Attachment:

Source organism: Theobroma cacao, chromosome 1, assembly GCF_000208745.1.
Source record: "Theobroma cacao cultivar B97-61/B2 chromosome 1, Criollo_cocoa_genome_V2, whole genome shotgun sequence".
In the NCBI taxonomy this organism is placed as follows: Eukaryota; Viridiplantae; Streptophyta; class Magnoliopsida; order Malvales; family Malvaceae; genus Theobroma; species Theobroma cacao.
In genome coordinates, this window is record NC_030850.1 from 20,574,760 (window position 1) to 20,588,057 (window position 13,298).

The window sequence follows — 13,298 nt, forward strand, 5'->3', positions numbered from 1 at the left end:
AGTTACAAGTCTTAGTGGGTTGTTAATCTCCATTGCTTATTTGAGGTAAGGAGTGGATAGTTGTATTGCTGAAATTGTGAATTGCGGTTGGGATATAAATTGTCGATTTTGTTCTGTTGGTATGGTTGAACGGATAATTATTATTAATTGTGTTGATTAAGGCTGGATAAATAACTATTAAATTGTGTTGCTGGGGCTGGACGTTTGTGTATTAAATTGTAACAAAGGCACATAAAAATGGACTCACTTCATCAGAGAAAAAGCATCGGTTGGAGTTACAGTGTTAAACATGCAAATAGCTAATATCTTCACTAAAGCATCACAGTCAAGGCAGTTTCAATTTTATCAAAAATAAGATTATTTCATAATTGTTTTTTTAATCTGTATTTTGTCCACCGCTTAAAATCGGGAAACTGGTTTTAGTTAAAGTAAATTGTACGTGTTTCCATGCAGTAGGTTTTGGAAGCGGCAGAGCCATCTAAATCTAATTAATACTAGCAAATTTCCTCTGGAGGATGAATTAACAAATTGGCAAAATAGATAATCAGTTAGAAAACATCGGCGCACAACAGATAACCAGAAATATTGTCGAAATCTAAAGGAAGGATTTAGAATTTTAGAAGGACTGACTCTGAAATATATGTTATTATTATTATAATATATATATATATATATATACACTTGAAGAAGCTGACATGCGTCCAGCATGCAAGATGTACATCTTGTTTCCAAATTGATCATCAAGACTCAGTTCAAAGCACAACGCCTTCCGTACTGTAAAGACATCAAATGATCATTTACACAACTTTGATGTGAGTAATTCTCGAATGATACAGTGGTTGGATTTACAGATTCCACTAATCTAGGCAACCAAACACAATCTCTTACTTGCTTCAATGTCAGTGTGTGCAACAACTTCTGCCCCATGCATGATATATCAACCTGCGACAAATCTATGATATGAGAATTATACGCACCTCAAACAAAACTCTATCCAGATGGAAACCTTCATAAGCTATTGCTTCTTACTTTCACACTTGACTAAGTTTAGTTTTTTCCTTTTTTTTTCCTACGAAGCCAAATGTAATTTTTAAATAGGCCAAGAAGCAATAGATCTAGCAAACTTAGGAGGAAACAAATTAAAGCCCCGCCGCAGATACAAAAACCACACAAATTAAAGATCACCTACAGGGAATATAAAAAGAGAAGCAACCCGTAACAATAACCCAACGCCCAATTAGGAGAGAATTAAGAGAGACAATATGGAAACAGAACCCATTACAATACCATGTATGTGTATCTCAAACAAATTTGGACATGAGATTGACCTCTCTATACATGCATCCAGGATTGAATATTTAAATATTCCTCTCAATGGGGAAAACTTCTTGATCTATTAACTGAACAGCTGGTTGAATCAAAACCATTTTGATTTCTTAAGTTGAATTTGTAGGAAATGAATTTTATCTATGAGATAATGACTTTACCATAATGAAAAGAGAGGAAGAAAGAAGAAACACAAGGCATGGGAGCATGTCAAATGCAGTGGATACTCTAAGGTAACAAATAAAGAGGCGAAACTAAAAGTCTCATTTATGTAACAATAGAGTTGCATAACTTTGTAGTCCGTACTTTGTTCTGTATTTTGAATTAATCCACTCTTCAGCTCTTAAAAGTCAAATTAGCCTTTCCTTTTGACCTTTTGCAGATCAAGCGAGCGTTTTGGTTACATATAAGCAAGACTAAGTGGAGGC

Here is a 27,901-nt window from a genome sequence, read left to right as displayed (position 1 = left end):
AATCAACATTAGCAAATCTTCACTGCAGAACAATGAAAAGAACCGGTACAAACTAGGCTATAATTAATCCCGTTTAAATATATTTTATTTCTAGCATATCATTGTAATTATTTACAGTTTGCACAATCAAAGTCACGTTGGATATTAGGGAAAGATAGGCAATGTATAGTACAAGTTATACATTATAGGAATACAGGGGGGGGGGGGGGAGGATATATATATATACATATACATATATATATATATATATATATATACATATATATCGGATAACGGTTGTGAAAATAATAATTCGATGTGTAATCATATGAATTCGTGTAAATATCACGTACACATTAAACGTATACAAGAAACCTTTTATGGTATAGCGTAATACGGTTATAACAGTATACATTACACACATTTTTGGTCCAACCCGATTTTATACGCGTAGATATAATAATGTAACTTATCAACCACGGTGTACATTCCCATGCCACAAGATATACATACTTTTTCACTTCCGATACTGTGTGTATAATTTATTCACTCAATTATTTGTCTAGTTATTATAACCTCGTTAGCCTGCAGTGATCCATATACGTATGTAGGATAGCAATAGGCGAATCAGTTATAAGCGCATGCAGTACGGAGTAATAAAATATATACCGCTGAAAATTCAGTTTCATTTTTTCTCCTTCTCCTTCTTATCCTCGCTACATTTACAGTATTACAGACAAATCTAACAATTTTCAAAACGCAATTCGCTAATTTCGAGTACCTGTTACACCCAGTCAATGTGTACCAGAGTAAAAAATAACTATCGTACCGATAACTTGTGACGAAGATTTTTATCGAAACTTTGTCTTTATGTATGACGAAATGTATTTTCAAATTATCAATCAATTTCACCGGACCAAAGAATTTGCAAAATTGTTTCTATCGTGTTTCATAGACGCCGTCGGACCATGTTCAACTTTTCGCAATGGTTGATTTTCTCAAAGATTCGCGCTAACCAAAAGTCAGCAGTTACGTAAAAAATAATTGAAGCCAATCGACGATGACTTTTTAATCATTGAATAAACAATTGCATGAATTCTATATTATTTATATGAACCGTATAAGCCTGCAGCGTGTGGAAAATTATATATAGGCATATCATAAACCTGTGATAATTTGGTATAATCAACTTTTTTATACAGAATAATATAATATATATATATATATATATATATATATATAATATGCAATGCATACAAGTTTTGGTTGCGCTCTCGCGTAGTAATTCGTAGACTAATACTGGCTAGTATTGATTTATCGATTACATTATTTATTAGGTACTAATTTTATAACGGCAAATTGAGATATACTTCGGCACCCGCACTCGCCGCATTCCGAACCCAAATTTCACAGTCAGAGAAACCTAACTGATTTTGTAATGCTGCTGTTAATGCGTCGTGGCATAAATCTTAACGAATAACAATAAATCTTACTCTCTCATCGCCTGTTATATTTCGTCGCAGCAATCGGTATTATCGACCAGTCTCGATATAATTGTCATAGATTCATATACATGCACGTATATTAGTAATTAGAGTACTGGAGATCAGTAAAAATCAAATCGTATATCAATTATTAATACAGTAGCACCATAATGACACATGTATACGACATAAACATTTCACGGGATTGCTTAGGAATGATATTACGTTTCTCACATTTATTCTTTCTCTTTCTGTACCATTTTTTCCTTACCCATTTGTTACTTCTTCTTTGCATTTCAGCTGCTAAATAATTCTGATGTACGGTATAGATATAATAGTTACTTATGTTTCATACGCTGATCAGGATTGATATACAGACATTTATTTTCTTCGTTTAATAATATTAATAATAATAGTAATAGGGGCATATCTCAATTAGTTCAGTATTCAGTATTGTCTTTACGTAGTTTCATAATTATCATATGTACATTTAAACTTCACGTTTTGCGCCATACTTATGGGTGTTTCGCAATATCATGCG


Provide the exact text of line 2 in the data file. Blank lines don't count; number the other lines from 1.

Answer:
Source record: "Theobroma cacao cultivar B97-61/B2 chromosome 1, Criollo_cocoa_genome_V2, whole genome shotgun sequence".